William (Billy) SingPrint Page
A plaque commemorates World War One soldier, William (Billy) Edward Sing. The plaque was unveiled on the 50th anniversary of his death.
Billy Sing was born in Clermont to a Chinese born father and was a member of the Proserpine Rifle Club and also spent time as a Kangaroo shooter in Proserpine.
After signing up to the army two months after the break out of World War One, Sing served as dismounted infantry at Gallipoli and has been referred to as the most successful sniper from any country during the First World War with the figure of more than 200 kills. He died nearly penniless in 1943 in a West End boarding house, a forgotten hero.
|Address:||304 Montague Road , West End, 4101|
|GPS Coordinates:||Lat: -27.480736|
Note: GPS Coordinates are approximate.
|Actual Event STart Date:||04-August-1914|
|Actual Event End Date:||28-June-1919|
|Actual Monument Dedication Date:||Wednesday 19th May, 1993|
LEST WE FORGET
WILLIAM EDWARD (BILLY) SING-AN ANZAC
AUSTRALIAN FIFTH LIGHT HORSE REGIMENT
Born at Clermont 2-3-1886, and died here on May 19, 1943 at 304 Montague Road, West End, in a house that then stood.
Interred Lutwyche Cemetery.
Winner of the Distinguished Conduct Medal (DCM) for Conspicuous Gallantry, The Belgian Croix De Guerre and mentioned in despatches by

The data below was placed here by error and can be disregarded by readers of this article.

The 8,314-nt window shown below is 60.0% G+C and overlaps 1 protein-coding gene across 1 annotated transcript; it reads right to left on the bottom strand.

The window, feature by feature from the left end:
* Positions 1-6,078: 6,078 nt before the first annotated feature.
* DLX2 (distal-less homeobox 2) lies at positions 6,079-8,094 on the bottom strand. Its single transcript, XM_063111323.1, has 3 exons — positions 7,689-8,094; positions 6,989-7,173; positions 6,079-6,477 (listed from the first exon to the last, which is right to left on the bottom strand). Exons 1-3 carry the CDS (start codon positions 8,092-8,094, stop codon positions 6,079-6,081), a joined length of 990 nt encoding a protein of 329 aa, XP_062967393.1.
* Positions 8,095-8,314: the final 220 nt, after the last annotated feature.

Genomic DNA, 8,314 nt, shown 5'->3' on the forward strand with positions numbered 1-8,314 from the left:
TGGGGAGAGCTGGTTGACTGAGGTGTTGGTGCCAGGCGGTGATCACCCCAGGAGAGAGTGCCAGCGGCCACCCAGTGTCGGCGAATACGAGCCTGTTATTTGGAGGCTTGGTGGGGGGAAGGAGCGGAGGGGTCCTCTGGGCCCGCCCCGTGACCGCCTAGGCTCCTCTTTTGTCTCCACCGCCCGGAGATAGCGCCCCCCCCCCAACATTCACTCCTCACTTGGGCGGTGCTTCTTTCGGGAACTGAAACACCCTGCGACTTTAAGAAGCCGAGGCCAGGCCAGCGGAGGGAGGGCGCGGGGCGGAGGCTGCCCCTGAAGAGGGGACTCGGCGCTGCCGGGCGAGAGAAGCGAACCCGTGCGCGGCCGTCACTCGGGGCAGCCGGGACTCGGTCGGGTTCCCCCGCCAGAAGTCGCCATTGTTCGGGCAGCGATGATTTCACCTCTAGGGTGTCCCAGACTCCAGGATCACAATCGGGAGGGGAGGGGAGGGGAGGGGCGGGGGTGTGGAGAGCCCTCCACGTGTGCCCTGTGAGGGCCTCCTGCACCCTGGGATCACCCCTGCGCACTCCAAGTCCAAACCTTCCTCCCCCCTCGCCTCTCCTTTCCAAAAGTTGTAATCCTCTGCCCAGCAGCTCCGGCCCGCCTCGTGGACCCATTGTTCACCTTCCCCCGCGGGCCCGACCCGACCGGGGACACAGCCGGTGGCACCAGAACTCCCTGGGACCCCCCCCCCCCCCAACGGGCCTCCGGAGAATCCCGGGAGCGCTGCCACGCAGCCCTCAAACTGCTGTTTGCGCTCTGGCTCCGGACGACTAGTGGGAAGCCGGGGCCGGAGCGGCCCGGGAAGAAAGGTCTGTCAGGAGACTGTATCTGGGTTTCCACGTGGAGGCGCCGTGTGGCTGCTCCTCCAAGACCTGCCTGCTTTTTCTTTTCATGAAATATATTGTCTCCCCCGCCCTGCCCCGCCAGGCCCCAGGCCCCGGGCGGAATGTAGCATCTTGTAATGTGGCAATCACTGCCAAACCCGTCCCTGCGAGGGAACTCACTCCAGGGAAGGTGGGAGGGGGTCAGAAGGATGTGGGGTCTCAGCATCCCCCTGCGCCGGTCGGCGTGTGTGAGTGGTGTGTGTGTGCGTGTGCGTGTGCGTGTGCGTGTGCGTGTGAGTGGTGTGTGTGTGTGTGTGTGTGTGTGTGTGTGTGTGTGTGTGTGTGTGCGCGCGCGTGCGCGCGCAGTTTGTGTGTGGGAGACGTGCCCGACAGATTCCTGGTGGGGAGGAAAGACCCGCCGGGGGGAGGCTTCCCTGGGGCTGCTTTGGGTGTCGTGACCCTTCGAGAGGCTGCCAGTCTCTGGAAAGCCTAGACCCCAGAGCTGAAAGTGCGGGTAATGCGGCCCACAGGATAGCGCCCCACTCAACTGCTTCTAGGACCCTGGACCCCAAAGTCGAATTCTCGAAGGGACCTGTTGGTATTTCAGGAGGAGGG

the Commander of the Allies Forces and others. This soldier of World War One, serving from 1915 - 1918 at gallipoli, and in France, skilfully carried out unenviable duties as a sniper and other hazardous activites with incredible distinction.
Let Billy Sing`s contribution also aimed at the preservation of the lives of those with whome he served, remind us of all those Australians who made the supreme sacrifice during this century and of the tragic carnage of war. Let us be grateful that Billy Sing was one of ours and also spare a thought for more than 150 Turkish soldiers felled by his aim.
This plaque was placed on the 50th anniversary of Billy Sing`s death. the same year as the 75th anniversary of the ending of World War One.
It was provided by a grandson of Lillian Ada Smith(1879 -1946) a convenor of the Vulture Street South Brisbane War Memorial Park, constructed in the 1920s to honour our war dead and to celbrate an outcome hoped to end all wars.
The story of Billy Sing appeared for the first time in the Brisbane Courier Mail 24-4-1993
LEST WE FORGET